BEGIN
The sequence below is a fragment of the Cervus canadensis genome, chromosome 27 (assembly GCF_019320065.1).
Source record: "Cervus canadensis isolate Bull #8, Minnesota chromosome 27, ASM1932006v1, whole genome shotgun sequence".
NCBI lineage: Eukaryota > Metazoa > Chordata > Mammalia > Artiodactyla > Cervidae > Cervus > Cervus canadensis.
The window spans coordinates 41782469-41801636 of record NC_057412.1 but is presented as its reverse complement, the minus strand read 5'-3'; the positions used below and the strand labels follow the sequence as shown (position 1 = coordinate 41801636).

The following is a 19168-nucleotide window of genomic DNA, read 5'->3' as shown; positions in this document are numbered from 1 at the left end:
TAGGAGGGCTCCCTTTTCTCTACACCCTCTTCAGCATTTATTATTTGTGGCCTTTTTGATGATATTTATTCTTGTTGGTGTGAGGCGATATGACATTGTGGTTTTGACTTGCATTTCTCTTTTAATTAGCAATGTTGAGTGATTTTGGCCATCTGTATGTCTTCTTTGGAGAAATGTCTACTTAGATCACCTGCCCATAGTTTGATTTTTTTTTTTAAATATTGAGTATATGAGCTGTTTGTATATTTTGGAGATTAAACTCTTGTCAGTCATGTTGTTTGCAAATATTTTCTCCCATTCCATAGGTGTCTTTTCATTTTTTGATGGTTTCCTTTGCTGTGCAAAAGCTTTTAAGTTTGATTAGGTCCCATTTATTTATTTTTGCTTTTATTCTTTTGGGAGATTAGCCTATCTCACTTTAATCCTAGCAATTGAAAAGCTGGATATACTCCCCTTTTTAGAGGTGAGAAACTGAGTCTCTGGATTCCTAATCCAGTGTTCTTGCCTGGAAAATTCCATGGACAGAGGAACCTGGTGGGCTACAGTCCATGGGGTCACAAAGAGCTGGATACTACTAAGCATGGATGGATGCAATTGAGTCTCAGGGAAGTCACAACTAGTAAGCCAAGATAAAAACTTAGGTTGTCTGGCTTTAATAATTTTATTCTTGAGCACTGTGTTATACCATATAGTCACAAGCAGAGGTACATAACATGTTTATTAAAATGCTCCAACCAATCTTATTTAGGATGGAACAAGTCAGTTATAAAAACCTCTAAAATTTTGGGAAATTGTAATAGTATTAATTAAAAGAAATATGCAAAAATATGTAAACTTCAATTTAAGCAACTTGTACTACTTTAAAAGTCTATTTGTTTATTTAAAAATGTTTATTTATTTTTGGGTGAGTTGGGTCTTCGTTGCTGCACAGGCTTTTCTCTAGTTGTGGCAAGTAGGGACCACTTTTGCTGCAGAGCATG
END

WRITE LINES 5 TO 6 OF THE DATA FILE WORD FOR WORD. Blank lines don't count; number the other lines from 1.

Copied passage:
The following is a 19168-nucleotide window of genomic DNA, read 5'->3' as shown; positions in this document are numbered from 1 at the left end:
TAGGAGGGCTCCCTTTTCTCTACACCCTCTTCAGCATTTATTATTTGTGGCCTTTTTGATGATATTTATTCTTGTTGGTGTGAGGCGATATGACATTGTGGTTTTGACTTGCATTTCTCTTTTAATTAGCAATGTTGAGTGATTTTGGCCATCTGTATGTCTTCTTTGGAGAAATGTCTACTTAGATCACCTGCCCATAGTTTGATTTTTTTTTTTAAATATTGAGTATATGAGCTGTTTGTATATTTTGGAGATTAAACTCTTGTCAGTCATGTTGTTTGCAAATATTTTCTCCCATTCCATAGGTGTCTTTTCATTTTTTGATGGTTTCCTTTGCTGTGCAAAAGCTTTTAAGTTTGATTAGGTCCCATTTATTTATTTTTGCTTTTATTCTTTTGGGAGATTAGCCTATCTCACTTTAATCCTAGCAATTGAAAAGCTGGATATACTCCCCTTTTTAGAGGTGAGAAACTGAGTCTCTGGATTCCTAATCCAGTGTTCTTGCCTGGAAAATTCCATGGACAGAGGAACCTGGTGGGCTACAGTCCATGGGGTCACAAAGAGCTGGATACTACTAAGCATGGATGGATGCAATTGAGTCTCAGGGAAGTCACAACTAGTAAGCCAAGATAAAAACTTAGGTTGTCTGGCTTTAATAATTTTATTCTTGAGCACTGTGTTATACCATATAGTCACAAGCAGAGGTACATAACATGTTTATTAAAATGCTCCAACCAATCTTATTTAGGATGGAACAAGTCAGTTATAAAAACCTCTAAAATTTTGGGAAATTGTAATAGTATTAATTAAAAGAAATATGCAAAAATATGTAAACTTCAATTTAAGCAACTTGTACTACTTTAAAAGTCTATTTGTTTATTTAAAAATGTTTATTTATTTTTGGGTGAGTTGGGTCTTCGTTGCTGCACAGGCTTTTCTCTAGTTGTGGCAAGTAGGGACCACTTTTGCTGCAGAGCATG